The offense of Stalking is essentially the more serious, felonious version of the Texas offense of Harassment. Stalking requires repeated instances of harassing or threatening behavior. There is an objective “reasonable” standard placed on the target, so that if someone claims he or she is being stalked, it does not rise to the level of criminal Stalking if he or she is simply oversensitive.
STALKING: ATTORNEY FAQs
Harassment is a crime of its own in Texas, but Harassment becomes the more severe crime of Stalking if Harassment it occurs on multiple occasions against the same individual and the the accused knowingly engages in the conduct. Even if not defined as Harassment under the Texas Penal Code, behavior threatening bodily harm or an offense against property could be the basis for a Stalking charge.
The current Texas law is as follows:1
(a) A person commits an offense if the person, on more than one occasion and pursuant to the same scheme or course of conduct that is directed specifically at another person, knowingly engages in conduct that:
(1) constitutes an offense under Section 42.07, or that the actor knows or reasonably should know the other person will regard as threatening:
(A) bodily injury or death for the other person;
(B) bodily injury or death for a member of the other person’s family or household or for an individual with whom the other person has a dating relationship; or
(C) that an offense will be committed against the other person’s property;
(2) causes the other person, a member of the other person’s family or household, or an individual with whom the other person has a dating relationship to be placed in fear of bodily injury or death or in fear that an offense will be committed against the other person’s property, or to feel harassed, annoyed, alarmed, abused, tormented, embarrassed, or offended; and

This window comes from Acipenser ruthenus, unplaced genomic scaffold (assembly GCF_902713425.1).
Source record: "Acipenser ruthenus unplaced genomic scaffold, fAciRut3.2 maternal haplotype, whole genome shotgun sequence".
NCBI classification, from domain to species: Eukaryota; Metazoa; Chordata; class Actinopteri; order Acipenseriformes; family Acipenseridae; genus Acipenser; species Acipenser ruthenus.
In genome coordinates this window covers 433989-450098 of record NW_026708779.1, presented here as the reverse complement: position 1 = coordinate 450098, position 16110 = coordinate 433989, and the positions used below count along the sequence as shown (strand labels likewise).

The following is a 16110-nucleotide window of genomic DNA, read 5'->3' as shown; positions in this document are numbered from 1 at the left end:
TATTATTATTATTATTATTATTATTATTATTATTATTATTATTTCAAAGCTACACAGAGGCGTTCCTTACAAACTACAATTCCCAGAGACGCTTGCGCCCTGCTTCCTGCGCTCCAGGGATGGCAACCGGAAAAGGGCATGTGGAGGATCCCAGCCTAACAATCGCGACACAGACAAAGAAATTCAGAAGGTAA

(3) would cause a reasonable person to:
(A) fear bodily injury or death for himself or herself;
(B) fear bodily injury or death for a member of the person’s family or household or for an individual with whom the person has a dating relationship;
(C) fear that an offense will be committed against the person’s property; or
(D) feel harassed, annoyed, alarmed, abused, tormented, embarrassed, or offended.
The state’s attorneys have to prove that you had all of the following in order to obtain a Stalking conviction: (1) one of the specific intents under the Harassment law or knowledge/reasonably should have knowledge that the target of the alleged Stalking would regard communications as threatening, (2) knowingly engaged in the conduct, (3) actually caused someone to feel “fear of bodily injury or death or in fear that an offense will be committed against the other individual’s property, or to feel harassed, annoyed, alarmed, abused, tormented, embarrassed, or offended” (4) committed conduct that was threatening harm or was defined as Harassment. Additionally, as a fifth element, the state must prove that a reasonable person would have feared for their life, property, or felt harassed, annoyed, alarmed, abused, tormented, embarrassed, or offended. A defense attorney can attack the charges against you by challenging any of those elements in addition to all the other standard defense strategies.